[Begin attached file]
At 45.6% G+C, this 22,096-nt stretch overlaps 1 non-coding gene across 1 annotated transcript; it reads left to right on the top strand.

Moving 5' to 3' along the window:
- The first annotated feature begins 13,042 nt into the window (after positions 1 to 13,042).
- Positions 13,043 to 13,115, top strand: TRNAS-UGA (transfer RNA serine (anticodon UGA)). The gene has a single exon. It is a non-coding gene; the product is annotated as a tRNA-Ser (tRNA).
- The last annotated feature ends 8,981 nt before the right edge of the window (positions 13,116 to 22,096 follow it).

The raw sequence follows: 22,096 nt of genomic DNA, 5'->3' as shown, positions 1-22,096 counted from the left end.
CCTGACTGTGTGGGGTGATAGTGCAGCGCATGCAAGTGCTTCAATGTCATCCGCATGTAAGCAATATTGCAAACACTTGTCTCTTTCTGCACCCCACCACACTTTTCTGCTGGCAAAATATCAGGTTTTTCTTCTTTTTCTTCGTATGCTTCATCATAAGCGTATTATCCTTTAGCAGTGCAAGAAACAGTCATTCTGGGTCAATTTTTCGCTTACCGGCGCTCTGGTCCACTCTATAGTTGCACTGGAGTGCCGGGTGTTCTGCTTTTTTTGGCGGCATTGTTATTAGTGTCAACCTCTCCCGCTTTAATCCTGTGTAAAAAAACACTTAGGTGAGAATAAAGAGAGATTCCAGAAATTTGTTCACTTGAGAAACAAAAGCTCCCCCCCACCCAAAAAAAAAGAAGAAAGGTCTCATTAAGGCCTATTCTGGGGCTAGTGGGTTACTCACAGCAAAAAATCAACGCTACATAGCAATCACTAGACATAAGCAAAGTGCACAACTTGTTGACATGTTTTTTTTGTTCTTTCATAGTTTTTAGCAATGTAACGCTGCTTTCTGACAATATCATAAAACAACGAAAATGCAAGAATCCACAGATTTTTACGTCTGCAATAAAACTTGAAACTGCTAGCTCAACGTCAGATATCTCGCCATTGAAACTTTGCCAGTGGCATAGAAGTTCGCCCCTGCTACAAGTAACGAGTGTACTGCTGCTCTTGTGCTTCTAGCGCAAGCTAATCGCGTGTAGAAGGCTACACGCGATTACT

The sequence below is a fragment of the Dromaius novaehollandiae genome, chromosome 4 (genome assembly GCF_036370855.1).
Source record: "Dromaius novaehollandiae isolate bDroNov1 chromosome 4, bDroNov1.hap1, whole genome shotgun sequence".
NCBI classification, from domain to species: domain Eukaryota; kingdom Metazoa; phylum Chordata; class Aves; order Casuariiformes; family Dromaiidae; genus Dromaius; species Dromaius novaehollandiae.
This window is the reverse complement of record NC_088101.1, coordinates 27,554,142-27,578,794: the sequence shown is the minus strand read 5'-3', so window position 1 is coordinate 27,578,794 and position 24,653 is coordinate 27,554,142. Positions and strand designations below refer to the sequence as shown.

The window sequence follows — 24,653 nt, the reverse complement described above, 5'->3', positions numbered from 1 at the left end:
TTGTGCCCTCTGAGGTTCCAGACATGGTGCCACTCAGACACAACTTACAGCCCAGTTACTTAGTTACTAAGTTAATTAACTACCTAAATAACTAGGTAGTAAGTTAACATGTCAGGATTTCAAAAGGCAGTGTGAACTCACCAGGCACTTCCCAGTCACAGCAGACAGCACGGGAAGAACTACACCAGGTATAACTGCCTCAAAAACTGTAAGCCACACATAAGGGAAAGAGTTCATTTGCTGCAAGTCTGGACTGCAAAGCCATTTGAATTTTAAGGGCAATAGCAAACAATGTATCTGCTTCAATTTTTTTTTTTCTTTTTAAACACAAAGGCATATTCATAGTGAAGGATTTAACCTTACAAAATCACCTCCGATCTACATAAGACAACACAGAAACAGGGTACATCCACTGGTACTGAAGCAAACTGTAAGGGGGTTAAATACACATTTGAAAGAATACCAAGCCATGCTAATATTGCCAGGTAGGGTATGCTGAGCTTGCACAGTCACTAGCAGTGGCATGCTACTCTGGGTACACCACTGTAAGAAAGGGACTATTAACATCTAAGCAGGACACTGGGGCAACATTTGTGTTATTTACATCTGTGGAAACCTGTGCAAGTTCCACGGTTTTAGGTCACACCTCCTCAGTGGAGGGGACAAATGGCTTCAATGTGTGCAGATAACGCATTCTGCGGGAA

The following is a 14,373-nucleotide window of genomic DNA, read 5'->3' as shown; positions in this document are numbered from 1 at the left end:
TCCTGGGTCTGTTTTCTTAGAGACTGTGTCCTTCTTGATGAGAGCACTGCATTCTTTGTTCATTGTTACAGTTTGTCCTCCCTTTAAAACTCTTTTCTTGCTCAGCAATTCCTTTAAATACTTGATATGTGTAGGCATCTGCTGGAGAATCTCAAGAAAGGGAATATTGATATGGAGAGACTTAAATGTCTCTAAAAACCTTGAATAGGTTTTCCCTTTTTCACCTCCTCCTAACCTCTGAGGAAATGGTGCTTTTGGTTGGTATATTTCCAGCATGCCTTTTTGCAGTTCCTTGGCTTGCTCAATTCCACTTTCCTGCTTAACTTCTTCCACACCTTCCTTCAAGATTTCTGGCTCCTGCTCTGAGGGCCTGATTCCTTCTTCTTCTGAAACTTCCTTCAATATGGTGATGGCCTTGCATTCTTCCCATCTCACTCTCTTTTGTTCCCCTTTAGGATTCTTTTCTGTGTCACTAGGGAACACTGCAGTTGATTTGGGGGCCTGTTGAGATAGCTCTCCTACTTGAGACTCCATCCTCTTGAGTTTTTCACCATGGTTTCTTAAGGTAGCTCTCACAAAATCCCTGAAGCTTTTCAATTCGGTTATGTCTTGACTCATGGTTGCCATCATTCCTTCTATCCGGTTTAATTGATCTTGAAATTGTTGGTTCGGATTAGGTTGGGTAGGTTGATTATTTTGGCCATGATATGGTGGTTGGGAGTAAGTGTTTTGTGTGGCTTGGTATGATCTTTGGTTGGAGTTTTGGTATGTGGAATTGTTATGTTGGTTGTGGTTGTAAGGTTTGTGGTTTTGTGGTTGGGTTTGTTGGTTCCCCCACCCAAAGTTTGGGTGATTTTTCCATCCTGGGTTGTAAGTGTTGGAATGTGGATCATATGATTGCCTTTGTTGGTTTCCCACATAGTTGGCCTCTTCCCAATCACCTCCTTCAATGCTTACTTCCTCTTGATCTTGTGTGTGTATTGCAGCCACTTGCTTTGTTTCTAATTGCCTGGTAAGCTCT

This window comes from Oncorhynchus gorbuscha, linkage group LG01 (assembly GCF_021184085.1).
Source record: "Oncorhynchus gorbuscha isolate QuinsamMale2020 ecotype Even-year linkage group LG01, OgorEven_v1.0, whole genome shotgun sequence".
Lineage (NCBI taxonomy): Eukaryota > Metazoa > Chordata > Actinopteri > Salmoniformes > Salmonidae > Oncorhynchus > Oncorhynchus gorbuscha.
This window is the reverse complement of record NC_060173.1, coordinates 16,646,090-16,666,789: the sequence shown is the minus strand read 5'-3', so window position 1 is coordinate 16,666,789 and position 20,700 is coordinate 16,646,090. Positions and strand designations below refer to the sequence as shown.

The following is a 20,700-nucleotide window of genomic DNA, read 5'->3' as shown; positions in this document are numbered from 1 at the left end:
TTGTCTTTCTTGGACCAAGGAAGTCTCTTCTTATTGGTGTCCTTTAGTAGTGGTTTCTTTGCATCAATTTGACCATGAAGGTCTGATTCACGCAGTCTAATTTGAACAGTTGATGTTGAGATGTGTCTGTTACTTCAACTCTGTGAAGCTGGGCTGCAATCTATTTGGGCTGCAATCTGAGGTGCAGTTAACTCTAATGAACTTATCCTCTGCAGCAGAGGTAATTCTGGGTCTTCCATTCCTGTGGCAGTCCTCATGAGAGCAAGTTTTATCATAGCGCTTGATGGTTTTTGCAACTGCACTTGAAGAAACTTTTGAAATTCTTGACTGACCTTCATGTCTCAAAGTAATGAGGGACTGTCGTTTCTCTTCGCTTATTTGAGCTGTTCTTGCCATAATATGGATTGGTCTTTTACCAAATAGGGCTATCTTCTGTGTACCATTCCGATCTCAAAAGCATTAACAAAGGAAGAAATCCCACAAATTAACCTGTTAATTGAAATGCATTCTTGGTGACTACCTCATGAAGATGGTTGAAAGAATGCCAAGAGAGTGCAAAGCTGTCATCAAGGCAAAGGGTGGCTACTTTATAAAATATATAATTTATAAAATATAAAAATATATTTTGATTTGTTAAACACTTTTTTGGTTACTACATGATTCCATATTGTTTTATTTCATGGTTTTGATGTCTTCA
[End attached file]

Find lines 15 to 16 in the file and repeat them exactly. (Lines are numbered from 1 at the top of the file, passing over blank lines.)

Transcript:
TCCTGGGTCTGTTTTCTTAGAGACTGTGTCCTTCTTGATGAGAGCACTGCATTCTTTGTTCATTGTTACAGTTTGTCCTCCCTTTAAAACTCTTTTCTTGCTCAGCAATTCCTTTAAATACTTGATATGTGTAGGCATCTGCTGGAGAATCTCAAGAAAGGGAATATTGATATGGAGAGACTTAAATGTCTCTAAAAACCTTGAATAGGTTTTCCCTTTTTCACCTCCTCCTAACCTCTGAGGAAATGGTGCTTTTGGTTGGTATATTTCCAGCATGCCTTTTTGCAGTTCCTTGGCTTGCTCAATTCCACTTTCCTGCTTAACTTCTTCCACACCTTCCTTCAAGATTTCTGGCTCCTGCTCTGAGGGCCTGATTCCTTCTTCTTCTGAAACTTCCTTCAATATGGTGATGGCCTTGCATTCTTCCCATCTCACTCTCTTTTGTTCCCCTTTAGGATTCTTTTCTGTGTCACTAGGGAACACTGCAGTTGATTTGGGGGCCTGTTGAGATAGCTCTCCTACTTGAGACTCCATCCTCTTGAGTTTTTCACCATGGTTTCTTAAGGTAGCTCTCACAAAATCCCTGAAGCTTTTCAATTCGGTTATGTCTTGACTCATGGTTGCCATCATTCCTTCTATCCGGTTTAATTGATCTTGAAATTGTTGGTTCGGATTAGGTTGGGTAGGTTGATTATTTTGGCCATGATATGGTGGTTGGGAGTAAGTGTTTTGTGTGGCTTGGTATGATCTTTGGTTGGAGTTTTGGTATGTGGAATTGTTATGTTGGTTGTGGTTGTAAGGTTTGTGGTTTTGTGGTTGGGTTTGTTGGTTCCCCCACCCAAAGTTTGGGTGATTTTTCCATCCTGGGTTGTAAGTGTTGGAATGTGGATCATATGATTGCCTTTGTTGGTTTCCCACATAGTTGGCCTCTTCCCAATCACCTCCTTCAATGCTTACTTCCTCTTGATCTTGTGTGTGTATTGCAGCCACTTGCTTTGTTTCTAATTGCCTGGTAAGCTCT

This window comes from Oncorhynchus gorbuscha, linkage group LG01 (assembly GCF_021184085.1).